, , , , ,

I was over the moon when I spotted this first little burst of peachiness growing on an old, ivy-smothered log a week ago.

181006 Wrinkled peach (1)

Why? Because this is one of the few fungi I can positively identify by sight, and it’s quite the rarity in most parts of Britain these days because it grows on Elm, a tree that is itself increasingly rare in Britain nowadays. According to the Forest Research website, 60 million Elm trees have been killed by Dutch Elm disease since it was first discovered in Britain in the 1920s, the majority of those dying since the 1970s.

181006 wrinkled peach (2)181006 wrinkled peach (3)

This fungus is the wonderfully named Wrinkled peach (Rhodotus palmatus). Rhodotus comes from the Ancient Greek Rhodon, meaning rose, and palmatus is Latin and means ‘shaped like a hand’, presumably a reference to the surface texture of the fungus’s cap resembling the lines on the palm of a hand.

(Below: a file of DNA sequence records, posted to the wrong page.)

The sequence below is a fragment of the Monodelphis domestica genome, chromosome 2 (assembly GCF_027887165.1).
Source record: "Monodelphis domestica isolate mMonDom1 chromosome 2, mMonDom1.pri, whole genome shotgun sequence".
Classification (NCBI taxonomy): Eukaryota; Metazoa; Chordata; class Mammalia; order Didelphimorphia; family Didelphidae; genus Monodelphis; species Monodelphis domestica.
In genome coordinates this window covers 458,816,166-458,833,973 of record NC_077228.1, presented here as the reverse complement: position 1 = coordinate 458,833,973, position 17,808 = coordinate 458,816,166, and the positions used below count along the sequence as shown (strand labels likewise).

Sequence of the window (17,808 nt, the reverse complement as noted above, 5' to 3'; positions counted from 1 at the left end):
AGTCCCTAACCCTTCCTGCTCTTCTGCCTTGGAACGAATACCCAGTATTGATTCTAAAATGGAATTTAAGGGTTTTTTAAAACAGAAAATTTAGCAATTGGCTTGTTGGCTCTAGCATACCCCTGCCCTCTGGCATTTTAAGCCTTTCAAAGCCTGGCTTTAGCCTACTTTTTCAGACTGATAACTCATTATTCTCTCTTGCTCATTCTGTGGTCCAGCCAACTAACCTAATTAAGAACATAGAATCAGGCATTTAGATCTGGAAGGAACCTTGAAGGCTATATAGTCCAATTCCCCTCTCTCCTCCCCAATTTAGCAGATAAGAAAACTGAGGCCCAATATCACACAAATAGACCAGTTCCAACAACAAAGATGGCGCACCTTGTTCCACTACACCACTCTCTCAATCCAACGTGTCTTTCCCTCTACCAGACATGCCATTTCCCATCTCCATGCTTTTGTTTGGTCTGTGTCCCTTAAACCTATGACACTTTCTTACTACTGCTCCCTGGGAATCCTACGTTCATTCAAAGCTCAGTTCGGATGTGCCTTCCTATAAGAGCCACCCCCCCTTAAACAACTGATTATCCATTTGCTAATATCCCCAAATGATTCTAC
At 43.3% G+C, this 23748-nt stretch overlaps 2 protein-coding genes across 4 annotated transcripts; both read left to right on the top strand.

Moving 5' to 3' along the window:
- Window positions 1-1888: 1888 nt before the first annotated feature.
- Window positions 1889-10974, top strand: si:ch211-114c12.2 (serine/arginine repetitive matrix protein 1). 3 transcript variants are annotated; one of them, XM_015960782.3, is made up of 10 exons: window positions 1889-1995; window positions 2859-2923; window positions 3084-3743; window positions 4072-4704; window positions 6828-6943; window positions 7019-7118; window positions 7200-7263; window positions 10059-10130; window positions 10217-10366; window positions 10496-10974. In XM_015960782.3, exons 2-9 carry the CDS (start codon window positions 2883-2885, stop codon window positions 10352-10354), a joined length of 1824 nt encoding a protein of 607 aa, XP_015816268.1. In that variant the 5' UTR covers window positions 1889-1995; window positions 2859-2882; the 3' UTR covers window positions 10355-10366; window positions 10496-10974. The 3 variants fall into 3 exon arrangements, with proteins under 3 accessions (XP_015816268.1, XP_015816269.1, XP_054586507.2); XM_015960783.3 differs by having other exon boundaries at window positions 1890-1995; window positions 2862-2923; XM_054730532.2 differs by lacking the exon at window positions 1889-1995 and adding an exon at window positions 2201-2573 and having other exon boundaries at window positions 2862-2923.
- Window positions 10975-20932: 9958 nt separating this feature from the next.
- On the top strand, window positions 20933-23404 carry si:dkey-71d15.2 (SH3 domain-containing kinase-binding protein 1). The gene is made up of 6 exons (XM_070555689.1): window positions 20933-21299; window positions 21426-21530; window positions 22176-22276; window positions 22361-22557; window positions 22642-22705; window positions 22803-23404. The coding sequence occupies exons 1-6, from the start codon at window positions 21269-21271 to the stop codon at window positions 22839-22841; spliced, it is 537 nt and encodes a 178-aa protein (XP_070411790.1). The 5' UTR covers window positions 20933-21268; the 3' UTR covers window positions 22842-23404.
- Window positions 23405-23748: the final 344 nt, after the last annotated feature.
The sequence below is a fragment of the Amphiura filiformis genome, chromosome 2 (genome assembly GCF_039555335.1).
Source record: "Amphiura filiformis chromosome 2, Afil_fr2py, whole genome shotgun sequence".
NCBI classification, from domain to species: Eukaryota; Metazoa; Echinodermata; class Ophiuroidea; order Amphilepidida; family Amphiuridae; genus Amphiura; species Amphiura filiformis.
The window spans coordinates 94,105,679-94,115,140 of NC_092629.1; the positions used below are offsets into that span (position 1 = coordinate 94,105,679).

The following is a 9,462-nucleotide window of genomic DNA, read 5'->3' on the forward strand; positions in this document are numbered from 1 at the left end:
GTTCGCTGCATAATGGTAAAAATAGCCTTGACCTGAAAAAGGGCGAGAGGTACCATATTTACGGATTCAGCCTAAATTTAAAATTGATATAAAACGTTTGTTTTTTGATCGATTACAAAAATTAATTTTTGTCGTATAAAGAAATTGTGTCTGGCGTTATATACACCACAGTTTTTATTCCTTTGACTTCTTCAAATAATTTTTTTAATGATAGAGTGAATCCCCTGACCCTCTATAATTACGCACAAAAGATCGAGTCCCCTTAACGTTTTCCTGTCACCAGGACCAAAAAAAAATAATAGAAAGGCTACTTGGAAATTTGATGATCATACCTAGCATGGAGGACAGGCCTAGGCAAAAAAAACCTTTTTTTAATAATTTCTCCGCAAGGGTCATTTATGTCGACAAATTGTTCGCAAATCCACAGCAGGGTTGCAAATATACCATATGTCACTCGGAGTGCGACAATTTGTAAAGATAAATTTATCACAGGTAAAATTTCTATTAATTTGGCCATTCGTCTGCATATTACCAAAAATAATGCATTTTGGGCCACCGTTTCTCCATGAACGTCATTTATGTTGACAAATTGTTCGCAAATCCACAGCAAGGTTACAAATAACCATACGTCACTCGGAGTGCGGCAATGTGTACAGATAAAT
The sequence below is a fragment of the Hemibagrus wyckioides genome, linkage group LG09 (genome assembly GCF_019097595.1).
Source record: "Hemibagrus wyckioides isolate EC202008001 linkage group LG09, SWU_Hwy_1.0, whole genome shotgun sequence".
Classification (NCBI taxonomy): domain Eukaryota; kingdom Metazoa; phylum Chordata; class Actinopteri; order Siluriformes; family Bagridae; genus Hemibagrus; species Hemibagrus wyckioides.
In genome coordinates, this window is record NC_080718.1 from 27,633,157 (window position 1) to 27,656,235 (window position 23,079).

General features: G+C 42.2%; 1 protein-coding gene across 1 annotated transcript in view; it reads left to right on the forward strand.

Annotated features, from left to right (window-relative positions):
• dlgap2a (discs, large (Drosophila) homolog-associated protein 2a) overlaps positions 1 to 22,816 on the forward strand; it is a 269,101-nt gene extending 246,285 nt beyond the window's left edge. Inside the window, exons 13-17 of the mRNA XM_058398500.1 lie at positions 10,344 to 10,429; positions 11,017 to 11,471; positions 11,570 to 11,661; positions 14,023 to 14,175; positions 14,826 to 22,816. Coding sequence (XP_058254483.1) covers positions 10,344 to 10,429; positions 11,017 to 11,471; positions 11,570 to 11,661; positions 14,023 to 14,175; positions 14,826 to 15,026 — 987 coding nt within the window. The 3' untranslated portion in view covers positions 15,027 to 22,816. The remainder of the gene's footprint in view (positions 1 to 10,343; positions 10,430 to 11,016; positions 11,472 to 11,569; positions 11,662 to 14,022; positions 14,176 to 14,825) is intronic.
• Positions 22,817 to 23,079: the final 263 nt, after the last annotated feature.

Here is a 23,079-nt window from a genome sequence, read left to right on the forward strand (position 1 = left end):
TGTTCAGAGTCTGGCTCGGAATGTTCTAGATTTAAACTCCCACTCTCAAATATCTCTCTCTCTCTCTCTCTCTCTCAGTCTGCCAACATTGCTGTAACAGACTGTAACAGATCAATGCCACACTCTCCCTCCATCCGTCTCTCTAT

181006 Wrinkled peach (4)

Incredibly, I found nine of these fungi on two different logs, and then, on a subsequent visit, found another one growing on a log a few metres away. Presumably the logs are the remains of an Elm that was cut down when Dutch Elm disease was at its height.

181006 wrinkled peach (7)

As you can see from my photos, the fungi range from the very young and fresh to the aging and wrinkled and decaying. Wrinkled peach, when seen at all, is usually found between July and November, so I have a few more weeks yet to enjoy these little beauties.

181006 Wrinkled peach (8)181006 Wrinkled peach (9)